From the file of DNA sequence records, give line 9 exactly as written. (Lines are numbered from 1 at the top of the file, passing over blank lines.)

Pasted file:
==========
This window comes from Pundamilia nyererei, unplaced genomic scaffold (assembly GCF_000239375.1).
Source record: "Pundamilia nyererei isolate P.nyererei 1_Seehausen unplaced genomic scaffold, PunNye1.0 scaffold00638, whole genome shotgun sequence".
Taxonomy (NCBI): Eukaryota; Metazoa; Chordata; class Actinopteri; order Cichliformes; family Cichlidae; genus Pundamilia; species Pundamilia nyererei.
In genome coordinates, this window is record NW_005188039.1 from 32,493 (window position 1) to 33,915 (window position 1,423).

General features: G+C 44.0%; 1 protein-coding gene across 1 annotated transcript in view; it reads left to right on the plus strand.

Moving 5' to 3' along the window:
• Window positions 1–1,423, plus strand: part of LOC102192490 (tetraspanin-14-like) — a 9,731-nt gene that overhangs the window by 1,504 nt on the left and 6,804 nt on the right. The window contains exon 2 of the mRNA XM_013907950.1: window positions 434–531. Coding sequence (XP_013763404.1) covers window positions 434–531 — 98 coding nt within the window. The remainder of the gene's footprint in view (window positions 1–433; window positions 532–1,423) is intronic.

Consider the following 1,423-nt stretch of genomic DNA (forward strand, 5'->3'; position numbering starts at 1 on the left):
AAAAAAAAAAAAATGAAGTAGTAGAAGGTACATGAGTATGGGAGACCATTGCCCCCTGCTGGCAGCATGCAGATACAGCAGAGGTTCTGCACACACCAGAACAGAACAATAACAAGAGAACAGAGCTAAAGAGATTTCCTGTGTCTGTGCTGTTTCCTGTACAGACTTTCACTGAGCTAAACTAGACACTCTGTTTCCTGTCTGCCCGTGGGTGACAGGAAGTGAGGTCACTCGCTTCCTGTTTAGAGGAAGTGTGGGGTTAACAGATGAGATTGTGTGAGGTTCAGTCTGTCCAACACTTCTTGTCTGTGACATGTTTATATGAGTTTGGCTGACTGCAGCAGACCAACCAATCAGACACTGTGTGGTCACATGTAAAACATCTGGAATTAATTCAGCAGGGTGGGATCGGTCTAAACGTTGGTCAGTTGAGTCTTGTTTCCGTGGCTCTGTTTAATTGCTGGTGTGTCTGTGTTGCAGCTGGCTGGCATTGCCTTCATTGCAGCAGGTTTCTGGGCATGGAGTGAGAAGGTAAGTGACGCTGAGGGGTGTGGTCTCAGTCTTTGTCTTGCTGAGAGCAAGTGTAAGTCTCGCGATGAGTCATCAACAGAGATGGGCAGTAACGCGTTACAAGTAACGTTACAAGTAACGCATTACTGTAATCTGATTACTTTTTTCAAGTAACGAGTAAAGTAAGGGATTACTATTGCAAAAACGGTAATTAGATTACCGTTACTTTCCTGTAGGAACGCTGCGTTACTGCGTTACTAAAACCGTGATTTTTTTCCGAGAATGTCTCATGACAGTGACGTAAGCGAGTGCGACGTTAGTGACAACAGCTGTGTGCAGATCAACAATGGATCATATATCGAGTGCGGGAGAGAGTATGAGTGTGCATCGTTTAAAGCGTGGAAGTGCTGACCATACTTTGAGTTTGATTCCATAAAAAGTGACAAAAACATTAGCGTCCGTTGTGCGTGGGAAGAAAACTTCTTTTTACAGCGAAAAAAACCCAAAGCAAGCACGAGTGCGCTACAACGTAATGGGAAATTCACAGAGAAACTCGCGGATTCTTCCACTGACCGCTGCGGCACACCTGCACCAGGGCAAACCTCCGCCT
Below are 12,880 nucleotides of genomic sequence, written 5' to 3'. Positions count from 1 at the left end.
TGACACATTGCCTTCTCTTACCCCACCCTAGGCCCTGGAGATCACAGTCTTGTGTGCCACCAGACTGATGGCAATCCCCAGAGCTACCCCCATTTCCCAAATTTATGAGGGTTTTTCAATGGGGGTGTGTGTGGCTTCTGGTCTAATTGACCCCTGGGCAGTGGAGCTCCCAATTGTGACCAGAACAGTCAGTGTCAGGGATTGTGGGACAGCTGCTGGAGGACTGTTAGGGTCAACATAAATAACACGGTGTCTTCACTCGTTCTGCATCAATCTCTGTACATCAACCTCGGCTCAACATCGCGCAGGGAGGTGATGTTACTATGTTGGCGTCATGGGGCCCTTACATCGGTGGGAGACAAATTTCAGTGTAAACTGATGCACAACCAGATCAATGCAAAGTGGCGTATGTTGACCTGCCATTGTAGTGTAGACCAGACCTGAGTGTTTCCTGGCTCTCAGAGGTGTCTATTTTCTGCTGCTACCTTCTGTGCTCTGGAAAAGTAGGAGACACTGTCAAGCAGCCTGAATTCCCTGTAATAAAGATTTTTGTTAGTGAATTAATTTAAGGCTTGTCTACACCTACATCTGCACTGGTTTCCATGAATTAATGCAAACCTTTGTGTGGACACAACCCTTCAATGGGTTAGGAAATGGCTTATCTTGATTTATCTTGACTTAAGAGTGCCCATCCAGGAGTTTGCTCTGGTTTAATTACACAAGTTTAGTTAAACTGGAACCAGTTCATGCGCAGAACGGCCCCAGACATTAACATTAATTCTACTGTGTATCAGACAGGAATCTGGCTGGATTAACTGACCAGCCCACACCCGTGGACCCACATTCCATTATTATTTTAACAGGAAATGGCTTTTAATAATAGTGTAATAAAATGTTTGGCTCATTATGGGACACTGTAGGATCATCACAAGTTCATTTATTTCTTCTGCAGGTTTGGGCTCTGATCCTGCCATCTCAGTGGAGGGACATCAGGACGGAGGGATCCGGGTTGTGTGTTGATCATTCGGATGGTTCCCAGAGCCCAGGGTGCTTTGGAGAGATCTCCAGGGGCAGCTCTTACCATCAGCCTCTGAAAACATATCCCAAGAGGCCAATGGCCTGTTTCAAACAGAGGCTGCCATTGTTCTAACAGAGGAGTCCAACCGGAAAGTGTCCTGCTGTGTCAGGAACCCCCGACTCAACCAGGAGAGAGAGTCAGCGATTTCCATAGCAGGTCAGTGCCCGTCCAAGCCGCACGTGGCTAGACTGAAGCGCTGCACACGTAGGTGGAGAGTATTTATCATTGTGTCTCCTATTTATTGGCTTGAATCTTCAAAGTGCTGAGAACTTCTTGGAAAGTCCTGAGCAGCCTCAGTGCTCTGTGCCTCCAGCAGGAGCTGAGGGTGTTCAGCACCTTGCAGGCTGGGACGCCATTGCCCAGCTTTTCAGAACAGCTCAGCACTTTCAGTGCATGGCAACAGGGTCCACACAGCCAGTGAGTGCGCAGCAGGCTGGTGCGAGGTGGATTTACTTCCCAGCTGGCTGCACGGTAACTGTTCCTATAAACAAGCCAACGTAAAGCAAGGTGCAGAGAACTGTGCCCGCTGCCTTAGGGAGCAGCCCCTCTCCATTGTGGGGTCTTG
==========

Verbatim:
AAAAAAAAAAAAATGAAGTAGTAGAAGGTACATGAGTATGGGAGACCATTGCCCCCTGCTGGCAGCATGCAGATACAGCAGAGGTTCTGCACACACCAGAACAGAACAATAACAAGAGAACAGAGCTAAAGAGATTTCCTGTGTCTGTGCTGTTTCCTGTACAGACTTTCACTGAGCTAAACTAGACACTCTGTTTCCTGTCTGCCCGTGGGTGACAGGAAGTGAGGTCACTCGCTTCCTGTTTAGAGGAAGTGTGGGGTTAACAGATGAGATTGTGTGAGGTTCAGTCTGTCCAACACTTCTTGTCTGTGACATGTTTATATGAGTTTGGCTGACTGCAGCAGACCAACCAATCAGACACTGTGTGGTCACATGTAAAACATCTGGAATTAATTCAGCAGGGTGGGATCGGTCTAAACGTTGGTCAGTTGAGTCTTGTTTCCGTGGCTCTGTTTAATTGCTGGTGTGTCTGTGTTGCAGCTGGCTGGCATTGCCTTCATTGCAGCAGGTTTCTGGGCATGGAGTGAGAAGGTAAGTGACGCTGAGGGGTGTGGTCTCAGTCTTTGTCTTGCTGAGAGCAAGTGTAAGTCTCGCGATGAGTCATCAACAGAGATGGGCAGTAACGCGTTACAAGTAACGTTACAAGTAACGCATTACTGTAATCTGATTACTTTTTTCAAGTAACGAGTAAAGTAAGGGATTACTATTGCAAAAACGGTAATTAGATTACCGTTACTTTCCTGTAGGAACGCTGCGTTACTGCGTTACTAAAACCGTGATTTTTTTCCGAGAATGTCTCATGACAGTGACGTAAGCGAGTGCGACGTTAGTGACAACAGCTGTGTGCAGATCAACAATGGATCATATATCGAGTGCGGGAGAGAGTATGAGTGTGCATCGTTTAAAGCGTGGAAGTGCTGACCATACTTTGAGTTTGATTCCATAAAAAGTGACAAAAACATTAGCGTCCGTTGTGCGTGGGAAGAAAACTTCTTTTTACAGCGAAAAAAACCCAAAGCAAGCACGAGTGCGCTACAACGTAATGGGAAATTCACAGAGAAACTCGCGGATTCTTCCACTGACCGCTGCGGCACACCTGCACCAGGGCAAACCTCCGCCT